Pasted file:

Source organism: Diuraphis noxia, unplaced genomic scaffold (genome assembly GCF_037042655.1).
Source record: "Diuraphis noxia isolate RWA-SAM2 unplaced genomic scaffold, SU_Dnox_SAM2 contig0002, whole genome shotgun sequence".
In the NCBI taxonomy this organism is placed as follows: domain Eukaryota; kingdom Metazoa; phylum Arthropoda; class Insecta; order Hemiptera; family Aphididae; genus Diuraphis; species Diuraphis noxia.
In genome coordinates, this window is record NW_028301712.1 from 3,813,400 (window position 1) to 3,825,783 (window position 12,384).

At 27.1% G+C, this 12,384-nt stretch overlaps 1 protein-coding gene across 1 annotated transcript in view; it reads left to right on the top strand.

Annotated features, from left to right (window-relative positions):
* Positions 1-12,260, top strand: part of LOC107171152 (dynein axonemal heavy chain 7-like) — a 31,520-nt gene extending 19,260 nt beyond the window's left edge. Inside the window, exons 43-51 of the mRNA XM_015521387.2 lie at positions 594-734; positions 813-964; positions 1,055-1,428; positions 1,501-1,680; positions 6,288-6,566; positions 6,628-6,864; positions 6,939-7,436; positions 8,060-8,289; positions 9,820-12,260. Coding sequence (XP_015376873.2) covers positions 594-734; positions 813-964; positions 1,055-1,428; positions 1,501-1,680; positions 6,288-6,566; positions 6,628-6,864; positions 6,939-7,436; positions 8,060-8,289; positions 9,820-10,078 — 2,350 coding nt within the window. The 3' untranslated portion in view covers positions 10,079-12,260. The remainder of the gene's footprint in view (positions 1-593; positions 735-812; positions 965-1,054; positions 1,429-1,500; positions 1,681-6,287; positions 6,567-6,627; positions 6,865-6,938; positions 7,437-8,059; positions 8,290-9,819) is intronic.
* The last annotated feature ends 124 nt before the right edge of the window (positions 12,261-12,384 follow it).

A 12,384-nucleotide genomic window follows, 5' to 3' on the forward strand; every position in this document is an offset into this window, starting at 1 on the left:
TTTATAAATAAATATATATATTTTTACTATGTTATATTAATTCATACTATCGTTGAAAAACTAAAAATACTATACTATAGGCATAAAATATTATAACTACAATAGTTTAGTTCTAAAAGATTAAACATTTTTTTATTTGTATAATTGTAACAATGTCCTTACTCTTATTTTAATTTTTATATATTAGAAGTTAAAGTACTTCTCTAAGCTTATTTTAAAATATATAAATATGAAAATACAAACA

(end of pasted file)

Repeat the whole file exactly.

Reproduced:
Source organism: Diuraphis noxia, unplaced genomic scaffold (genome assembly GCF_037042655.1).
Source record: "Diuraphis noxia isolate RWA-SAM2 unplaced genomic scaffold, SU_Dnox_SAM2 contig0002, whole genome shotgun sequence".
In the NCBI taxonomy this organism is placed as follows: domain Eukaryota; kingdom Metazoa; phylum Arthropoda; class Insecta; order Hemiptera; family Aphididae; genus Diuraphis; species Diuraphis noxia.
In genome coordinates, this window is record NW_028301712.1 from 3,813,400 (window position 1) to 3,825,783 (window position 12,384).

At 27.1% G+C, this 12,384-nt stretch overlaps 1 protein-coding gene across 1 annotated transcript in view; it reads left to right on the top strand.

Annotated features, from left to right (window-relative positions):
* Positions 1-12,260, top strand: part of LOC107171152 (dynein axonemal heavy chain 7-like) — a 31,520-nt gene extending 19,260 nt beyond the window's left edge. Inside the window, exons 43-51 of the mRNA XM_015521387.2 lie at positions 594-734; positions 813-964; positions 1,055-1,428; positions 1,501-1,680; positions 6,288-6,566; positions 6,628-6,864; positions 6,939-7,436; positions 8,060-8,289; positions 9,820-12,260. Coding sequence (XP_015376873.2) covers positions 594-734; positions 813-964; positions 1,055-1,428; positions 1,501-1,680; positions 6,288-6,566; positions 6,628-6,864; positions 6,939-7,436; positions 8,060-8,289; positions 9,820-10,078 — 2,350 coding nt within the window. The 3' untranslated portion in view covers positions 10,079-12,260. The remainder of the gene's footprint in view (positions 1-593; positions 735-812; positions 965-1,054; positions 1,429-1,500; positions 1,681-6,287; positions 6,567-6,627; positions 6,865-6,938; positions 7,437-8,059; positions 8,290-9,819) is intronic.
* The last annotated feature ends 124 nt before the right edge of the window (positions 12,261-12,384 follow it).

A 12,384-nucleotide genomic window follows, 5' to 3' on the forward strand; every position in this document is an offset into this window, starting at 1 on the left:
TTTATAAATAAATATATATATTTTTACTATGTTATATTAATTCATACTATCGTTGAAAAACTAAAAATACTATACTATAGGCATAAAATATTATAACTACAATAGTTTAGTTCTAAAAGATTAAACATTTTTTTATTTGTATAATTGTAACAATGTCCTTACTCTTATTTTAATTTTTATATATTAGAAGTTAAAGTACTTCTCTAAGCTTATTTTAAAATATATAAATATGAAAATACAAACA